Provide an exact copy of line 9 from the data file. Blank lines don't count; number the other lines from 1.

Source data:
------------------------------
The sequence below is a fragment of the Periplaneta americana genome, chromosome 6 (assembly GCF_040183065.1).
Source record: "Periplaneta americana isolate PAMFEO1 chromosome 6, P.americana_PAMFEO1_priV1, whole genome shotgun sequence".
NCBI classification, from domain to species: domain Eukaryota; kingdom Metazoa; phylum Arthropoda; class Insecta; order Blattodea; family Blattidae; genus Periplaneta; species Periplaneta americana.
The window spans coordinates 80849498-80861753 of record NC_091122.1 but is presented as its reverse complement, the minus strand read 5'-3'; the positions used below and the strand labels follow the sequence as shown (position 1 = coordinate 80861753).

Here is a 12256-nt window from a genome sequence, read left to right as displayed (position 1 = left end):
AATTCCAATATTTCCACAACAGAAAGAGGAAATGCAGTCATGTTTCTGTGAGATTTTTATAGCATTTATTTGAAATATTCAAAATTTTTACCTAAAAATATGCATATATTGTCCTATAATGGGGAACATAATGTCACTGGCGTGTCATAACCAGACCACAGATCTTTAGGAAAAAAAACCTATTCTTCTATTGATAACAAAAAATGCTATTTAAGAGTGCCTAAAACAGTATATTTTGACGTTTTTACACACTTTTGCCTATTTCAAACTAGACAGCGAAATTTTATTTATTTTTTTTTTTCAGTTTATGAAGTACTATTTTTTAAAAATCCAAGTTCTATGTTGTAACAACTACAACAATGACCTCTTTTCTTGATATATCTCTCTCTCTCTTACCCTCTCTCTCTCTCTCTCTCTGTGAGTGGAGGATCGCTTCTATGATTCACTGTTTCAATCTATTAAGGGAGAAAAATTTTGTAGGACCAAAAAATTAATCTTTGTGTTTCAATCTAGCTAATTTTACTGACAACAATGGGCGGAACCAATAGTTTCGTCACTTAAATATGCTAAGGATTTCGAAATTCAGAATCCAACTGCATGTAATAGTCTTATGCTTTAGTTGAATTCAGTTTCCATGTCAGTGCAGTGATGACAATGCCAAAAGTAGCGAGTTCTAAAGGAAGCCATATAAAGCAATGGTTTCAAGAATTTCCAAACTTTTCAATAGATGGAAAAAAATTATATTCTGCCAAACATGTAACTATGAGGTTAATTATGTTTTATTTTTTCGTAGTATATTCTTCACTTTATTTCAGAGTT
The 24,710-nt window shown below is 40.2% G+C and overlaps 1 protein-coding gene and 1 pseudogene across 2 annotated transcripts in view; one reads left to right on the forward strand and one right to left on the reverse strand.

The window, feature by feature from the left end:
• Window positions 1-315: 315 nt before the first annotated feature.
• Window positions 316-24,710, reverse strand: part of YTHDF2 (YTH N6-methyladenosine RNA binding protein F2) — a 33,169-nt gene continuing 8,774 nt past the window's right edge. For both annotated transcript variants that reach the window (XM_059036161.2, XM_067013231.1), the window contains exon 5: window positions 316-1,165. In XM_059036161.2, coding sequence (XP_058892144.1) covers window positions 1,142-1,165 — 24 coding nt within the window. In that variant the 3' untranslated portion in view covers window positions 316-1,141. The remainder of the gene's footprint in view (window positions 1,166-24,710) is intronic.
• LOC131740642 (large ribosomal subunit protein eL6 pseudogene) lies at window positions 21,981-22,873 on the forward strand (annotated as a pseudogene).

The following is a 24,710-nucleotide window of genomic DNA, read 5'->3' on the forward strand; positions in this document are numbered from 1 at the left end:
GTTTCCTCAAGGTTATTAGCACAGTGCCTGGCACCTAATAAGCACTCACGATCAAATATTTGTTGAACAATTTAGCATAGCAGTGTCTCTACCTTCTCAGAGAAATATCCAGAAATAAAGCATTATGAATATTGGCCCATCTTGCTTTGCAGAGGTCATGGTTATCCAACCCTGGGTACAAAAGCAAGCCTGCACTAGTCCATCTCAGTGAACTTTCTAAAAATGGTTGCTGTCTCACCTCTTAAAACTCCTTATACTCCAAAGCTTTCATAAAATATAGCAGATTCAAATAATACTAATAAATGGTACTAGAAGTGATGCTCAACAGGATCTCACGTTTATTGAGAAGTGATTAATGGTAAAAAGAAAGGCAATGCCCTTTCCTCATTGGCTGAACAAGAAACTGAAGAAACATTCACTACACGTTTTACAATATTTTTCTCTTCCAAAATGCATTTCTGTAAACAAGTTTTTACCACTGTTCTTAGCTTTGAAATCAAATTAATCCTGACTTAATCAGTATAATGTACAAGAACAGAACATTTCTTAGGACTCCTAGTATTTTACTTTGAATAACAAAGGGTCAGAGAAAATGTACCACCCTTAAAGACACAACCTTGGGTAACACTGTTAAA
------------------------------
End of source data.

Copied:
• Window positions 1-315: 315 nt before the first annotated feature.